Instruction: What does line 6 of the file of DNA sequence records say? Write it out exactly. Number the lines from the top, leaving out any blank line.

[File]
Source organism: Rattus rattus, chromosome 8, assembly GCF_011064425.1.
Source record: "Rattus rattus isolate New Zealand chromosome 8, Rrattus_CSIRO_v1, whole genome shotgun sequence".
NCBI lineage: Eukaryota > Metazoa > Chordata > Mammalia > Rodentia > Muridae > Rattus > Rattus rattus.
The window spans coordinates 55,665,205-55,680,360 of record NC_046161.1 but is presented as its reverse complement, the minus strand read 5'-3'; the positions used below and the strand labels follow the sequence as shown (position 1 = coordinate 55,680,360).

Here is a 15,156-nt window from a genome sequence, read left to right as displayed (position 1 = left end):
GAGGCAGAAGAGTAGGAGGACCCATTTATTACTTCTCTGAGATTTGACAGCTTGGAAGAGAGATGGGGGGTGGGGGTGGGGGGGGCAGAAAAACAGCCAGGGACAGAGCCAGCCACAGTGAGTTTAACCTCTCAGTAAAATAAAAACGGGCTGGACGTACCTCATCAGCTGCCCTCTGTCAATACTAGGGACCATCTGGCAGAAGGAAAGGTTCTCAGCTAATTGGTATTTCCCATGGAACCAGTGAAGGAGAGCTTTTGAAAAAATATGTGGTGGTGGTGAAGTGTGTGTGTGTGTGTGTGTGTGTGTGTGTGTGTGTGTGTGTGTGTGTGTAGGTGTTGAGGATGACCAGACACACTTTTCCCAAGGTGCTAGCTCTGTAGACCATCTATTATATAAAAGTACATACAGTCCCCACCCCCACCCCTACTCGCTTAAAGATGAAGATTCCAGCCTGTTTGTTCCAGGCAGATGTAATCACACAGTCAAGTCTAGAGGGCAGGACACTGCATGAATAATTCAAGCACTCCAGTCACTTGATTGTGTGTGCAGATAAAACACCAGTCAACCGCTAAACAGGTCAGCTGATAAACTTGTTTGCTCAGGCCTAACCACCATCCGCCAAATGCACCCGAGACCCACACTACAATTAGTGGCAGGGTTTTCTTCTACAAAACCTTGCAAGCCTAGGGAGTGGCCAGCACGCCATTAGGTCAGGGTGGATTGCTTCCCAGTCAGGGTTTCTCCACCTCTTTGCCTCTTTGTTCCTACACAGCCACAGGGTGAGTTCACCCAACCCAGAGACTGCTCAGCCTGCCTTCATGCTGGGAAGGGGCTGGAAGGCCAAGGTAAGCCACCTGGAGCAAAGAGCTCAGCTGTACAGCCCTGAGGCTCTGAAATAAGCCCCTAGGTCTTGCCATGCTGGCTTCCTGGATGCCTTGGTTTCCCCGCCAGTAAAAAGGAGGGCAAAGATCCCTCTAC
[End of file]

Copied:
GAGGCAGAAGAGTAGGAGGACCCATTTATTACTTCTCTGAGATTTGACAGCTTGGAAGAGAGATGGGGGGTGGGGGTGGGGGGGGCAGAAAAACAGCCAGGGACAGAGCCAGCCACAGTGAGTTTAACCTCTCAGTAAAATAAAAACGGGCTGGACGTACCTCATCAGCTGCCCTCTGTCAATACTAGGGACCATCTGGCAGAAGGAAAGGTTCTCAGCTAATTGGTATTTCCCATGGAACCAGTGAAGGAGAGCTTTTGAAAAAATATGTGGTGGTGGTGAAGTGTGTGTGTGTGTGTGTGTGTGTGTGTGTGTGTGTGTGTGTGTGTGTGTAGGTGTTGAGGATGACCAGACACACTTTTCCCAAGGTGCTAGCTCTGTAGACCATCTATTATATAAAAGTACATACAGTCCCCACCCCCACCCCTACTCGCTTAAAGATGAAGATTCCAGCCTGTTTGTTCCAGGCAGATGTAATCACACAGTCAAGTCTAGAGGGCAGGACACTGCATGAATAATTCAAGCACTCCAGTCACTTGATTGTGTGTGCAGATAAAACACCAGTCAACCGCTAAACAGGTCAGCTGATAAACTTGTTTGCTCAGGCCTAACCACCATCCGCCAAATGCACCCGAGACCCACACTACAATTAGTGGCAGGGTTTTCTTCTACAAAACCTTGCAAGCCTAGGGAGTGGCCAGCACGCCATTAGGTCAGGGTGGATTGCTTCCCAGTCAGGGTTTCTCCACCTCTTTGCCTCTTTGTTCCTACACAGCCACAGGGTGAGTTCACCCAACCCAGAGACTGCTCAGCCTGCCTTCATGCTGGGAAGGGGCTGGAAGGCCAAGGTAAGCCACCTGGAGCAAAGAGCTCAGCTGTACAGCCCTGAGGCTCTGAAATAAGCCCCTAGGTCTTGCCATGCTGGCTTCCTGGATGCCTTGGTTTCCCCGCCAGTAAAAAGGAGGGCAAAGATCCCTCTAC